Author: Margaret Mitchell
Genre: Romance, War, Historic Fiction
First Publication: 1936
Setting Time: 1861-early 1870 (American Civil war to the reconstruction era)
Setting Place: Tara (the O’Hara plantation in northern Georgia) & Atlanta.
Protagonist: Scarlett O’Hara
Major Characters: Scarlett O’Hara, Ashley Wilkes, Rhett Butler, Malanie, Mammy.
Narrator: Third-Person, anonymous and omniscient narrator. Narrator have access to the thoughts, emotions and histories of all the characters and have deep knowledge to the circumstances and consequences of the events in the book.
I don’t know how to write review of a classic like Gone with the Wind. So I’ll just write my feelings and thoughts after reading this wonderful, shocking, engrossing, emotionally absorbing and at the same time most tragic, infinitely disturbing and upsetting work of literature ever written.
It’s a story of love and loss, peace and war, hope and despair and extreme will power to do anything for love, to cross any limits and border for safety of loved ones. The story is set in the time of American Civil War and Reconstruction Era of the country so it represents chronological look at a time filled with uncertainty during war and reconstruction, and also depicts the psychological and moral growth of its characters as they undergo dramatic changes to their way of life. Margaret Mitchell’s pen has stroked a beautiful, vivid yet realistic picture of life of belles, beaux, Yankees, confederates and everything in the South.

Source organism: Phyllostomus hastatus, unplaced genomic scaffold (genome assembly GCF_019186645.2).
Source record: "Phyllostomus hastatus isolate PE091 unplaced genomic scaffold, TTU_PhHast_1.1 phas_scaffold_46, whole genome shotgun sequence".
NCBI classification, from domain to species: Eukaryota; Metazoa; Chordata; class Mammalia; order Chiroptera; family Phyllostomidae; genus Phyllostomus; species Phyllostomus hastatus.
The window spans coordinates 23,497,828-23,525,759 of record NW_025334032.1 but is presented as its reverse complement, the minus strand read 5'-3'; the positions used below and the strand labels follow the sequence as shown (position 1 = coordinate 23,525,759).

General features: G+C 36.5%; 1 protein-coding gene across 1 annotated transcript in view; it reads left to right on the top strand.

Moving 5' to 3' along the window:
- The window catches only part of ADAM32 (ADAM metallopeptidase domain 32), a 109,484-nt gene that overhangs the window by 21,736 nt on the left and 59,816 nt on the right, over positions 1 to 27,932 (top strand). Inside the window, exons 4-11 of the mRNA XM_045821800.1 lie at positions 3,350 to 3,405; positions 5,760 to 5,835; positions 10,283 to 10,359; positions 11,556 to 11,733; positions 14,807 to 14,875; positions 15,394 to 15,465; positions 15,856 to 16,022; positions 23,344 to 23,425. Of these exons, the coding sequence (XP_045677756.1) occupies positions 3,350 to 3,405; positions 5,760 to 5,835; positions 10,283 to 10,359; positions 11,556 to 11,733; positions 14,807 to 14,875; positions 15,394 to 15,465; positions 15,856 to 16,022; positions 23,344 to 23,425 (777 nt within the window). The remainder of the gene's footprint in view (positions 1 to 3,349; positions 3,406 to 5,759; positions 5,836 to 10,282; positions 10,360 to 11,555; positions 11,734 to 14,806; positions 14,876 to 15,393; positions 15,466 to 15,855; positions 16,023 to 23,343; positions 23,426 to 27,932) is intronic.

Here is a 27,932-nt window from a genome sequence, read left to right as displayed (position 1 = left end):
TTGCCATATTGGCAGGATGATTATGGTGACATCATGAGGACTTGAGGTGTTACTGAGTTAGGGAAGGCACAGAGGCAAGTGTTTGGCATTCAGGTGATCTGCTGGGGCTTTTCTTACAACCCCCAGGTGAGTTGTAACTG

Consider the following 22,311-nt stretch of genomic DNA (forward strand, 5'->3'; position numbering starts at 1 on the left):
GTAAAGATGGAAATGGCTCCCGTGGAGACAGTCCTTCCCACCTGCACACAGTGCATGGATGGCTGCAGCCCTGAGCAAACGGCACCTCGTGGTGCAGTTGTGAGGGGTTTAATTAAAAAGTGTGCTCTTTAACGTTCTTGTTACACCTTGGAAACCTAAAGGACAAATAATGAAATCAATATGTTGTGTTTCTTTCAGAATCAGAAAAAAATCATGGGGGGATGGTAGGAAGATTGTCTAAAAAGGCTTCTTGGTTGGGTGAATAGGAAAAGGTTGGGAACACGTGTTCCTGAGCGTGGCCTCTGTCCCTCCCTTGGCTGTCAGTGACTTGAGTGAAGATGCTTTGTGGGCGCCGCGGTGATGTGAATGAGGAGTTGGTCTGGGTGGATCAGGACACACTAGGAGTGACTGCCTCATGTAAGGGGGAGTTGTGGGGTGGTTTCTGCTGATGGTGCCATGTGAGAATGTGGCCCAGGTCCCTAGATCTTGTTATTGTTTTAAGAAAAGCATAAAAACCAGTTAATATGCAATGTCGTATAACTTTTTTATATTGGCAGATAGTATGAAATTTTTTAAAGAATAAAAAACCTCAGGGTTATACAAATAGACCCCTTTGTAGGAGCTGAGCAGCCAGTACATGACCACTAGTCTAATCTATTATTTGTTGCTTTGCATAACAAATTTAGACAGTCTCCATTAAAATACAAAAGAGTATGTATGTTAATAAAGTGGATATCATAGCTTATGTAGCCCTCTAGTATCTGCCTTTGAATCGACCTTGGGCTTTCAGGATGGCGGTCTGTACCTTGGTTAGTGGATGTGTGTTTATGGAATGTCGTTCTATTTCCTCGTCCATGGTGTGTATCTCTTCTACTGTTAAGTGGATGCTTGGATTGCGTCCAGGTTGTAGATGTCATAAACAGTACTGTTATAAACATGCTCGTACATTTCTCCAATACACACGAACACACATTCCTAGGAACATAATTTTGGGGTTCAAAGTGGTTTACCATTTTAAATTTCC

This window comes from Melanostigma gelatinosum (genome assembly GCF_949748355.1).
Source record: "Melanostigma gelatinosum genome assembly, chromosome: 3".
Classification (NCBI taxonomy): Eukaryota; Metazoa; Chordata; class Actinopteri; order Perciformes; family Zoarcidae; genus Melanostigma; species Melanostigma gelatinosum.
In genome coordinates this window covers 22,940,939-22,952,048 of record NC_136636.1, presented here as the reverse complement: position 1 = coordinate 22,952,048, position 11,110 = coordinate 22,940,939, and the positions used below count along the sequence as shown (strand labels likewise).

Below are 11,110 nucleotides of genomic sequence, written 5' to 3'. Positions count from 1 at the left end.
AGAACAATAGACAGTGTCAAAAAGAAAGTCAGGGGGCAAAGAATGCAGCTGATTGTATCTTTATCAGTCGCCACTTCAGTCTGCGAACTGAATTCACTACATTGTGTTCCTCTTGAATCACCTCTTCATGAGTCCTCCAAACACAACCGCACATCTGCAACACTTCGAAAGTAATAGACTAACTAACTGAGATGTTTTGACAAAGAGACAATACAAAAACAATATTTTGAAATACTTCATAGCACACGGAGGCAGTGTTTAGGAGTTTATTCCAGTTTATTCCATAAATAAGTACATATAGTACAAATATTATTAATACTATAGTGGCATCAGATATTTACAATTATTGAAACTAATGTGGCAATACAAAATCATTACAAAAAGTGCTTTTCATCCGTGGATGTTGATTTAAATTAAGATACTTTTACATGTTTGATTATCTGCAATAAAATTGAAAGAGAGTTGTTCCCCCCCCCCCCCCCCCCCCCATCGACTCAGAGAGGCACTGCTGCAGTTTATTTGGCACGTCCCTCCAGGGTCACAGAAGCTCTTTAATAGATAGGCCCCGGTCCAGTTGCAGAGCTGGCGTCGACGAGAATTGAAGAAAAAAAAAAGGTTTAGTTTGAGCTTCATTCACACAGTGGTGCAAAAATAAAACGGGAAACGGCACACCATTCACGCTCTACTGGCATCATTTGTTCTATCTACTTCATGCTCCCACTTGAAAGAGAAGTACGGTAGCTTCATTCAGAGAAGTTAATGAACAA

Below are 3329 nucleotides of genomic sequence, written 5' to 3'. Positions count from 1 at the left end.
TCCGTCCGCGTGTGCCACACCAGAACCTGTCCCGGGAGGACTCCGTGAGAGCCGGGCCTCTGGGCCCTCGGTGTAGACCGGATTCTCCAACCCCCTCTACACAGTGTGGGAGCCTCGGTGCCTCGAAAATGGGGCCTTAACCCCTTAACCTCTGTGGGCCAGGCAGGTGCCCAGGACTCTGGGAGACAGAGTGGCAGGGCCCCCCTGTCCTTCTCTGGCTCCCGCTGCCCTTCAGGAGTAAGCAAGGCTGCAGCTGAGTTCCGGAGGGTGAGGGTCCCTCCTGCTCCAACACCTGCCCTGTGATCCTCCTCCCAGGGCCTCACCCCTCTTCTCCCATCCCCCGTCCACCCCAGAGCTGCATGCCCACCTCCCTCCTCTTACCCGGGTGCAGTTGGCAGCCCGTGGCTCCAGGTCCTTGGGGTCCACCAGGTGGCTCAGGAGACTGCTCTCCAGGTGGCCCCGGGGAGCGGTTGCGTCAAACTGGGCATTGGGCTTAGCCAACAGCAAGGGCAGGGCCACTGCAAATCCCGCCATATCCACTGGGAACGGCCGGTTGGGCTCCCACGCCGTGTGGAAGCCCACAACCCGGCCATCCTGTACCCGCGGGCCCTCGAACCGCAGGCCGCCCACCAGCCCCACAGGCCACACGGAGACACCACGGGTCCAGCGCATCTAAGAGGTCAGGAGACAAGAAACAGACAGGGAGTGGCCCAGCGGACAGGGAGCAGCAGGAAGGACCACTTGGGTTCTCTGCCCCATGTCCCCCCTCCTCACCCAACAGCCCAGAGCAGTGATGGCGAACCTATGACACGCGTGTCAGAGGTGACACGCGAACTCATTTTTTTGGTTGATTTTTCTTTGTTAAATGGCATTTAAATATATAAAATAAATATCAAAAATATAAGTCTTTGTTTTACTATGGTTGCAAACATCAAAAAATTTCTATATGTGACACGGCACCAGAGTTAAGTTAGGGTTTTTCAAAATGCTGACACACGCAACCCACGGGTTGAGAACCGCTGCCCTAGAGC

The Story revolves around beautiful, affluent, spirited yet lazy, spoiled, selfish, careless and stupid Scarlett O’Hara. The book chronicles Scarlett’s journey from a spoiled 16-year-old Southern belle in 1861 to broken yet strong and determined grown woman in 1873. Most of the book is devoted to intricate details of South during the Civil War, from mere talk amongst people of town to the brutality of battle when the war reaches their own backyards. There are bloodshed and lives lost for Cause – a way of life that southern held onto with determination they were ready and willing to die for. Margaret Mitchell does a thorough job of showcasing the life on the plantations before the war broke out, in time of the war and during reconstruction and rebuilding after the war. She wrote clearly about South (how the Yankees were viewed, the deceptive practices of Carpetbaggers and the hatred of Scalawags during the period of war and reconstruction) from Scarlett’s point of view as well as from the perspective of the other Georgian residents.
Through this all there was a pulse of romance. The first line of the book is “Scarlett O’Hara was not beautiful” but as Mitchell explains, men seldom realized it. Scarlett possesses an undeniable charm that leaves most men thunderstruck in her presence. She was charming yet she’s not always comply with the standards of a “great lady” in her day. She can be rude, discourteous, impolite, unladylike, ill-mannered, rough, uncivilized, foul-mouthed, brutally honest and as you’ll see when story progresses, she’s far too smart for her own good.